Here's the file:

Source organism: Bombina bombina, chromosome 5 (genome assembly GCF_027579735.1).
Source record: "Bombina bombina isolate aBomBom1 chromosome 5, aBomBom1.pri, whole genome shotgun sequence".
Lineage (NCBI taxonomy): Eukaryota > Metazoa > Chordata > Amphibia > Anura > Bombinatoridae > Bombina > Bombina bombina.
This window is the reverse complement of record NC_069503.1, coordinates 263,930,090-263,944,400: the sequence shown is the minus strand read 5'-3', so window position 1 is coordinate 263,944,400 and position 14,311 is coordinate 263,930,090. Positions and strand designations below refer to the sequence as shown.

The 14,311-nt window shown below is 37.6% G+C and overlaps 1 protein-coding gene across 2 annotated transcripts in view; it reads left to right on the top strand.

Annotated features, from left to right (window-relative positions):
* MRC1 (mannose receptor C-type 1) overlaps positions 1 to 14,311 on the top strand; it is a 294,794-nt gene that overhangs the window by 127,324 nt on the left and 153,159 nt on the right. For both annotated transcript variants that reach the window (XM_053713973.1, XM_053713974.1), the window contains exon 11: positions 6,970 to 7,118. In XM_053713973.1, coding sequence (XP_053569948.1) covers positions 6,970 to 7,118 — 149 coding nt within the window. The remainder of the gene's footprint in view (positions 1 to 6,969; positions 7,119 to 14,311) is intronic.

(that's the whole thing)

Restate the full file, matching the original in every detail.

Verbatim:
Source organism: Bombina bombina, chromosome 5 (genome assembly GCF_027579735.1).
Source record: "Bombina bombina isolate aBomBom1 chromosome 5, aBomBom1.pri, whole genome shotgun sequence".
Lineage (NCBI taxonomy): Eukaryota > Metazoa > Chordata > Amphibia > Anura > Bombinatoridae > Bombina > Bombina bombina.
This window is the reverse complement of record NC_069503.1, coordinates 263,930,090-263,944,400: the sequence shown is the minus strand read 5'-3', so window position 1 is coordinate 263,944,400 and position 14,311 is coordinate 263,930,090. Positions and strand designations below refer to the sequence as shown.

The 14,311-nt window shown below is 37.6% G+C and overlaps 1 protein-coding gene across 2 annotated transcripts in view; it reads left to right on the top strand.

Annotated features, from left to right (window-relative positions):
* MRC1 (mannose receptor C-type 1) overlaps positions 1 to 14,311 on the top strand; it is a 294,794-nt gene that overhangs the window by 127,324 nt on the left and 153,159 nt on the right. For both annotated transcript variants that reach the window (XM_053713973.1, XM_053713974.1), the window contains exon 11: positions 6,970 to 7,118. In XM_053713973.1, coding sequence (XP_053569948.1) covers positions 6,970 to 7,118 — 149 coding nt within the window. The remainder of the gene's footprint in view (positions 1 to 6,969; positions 7,119 to 14,311) is intronic.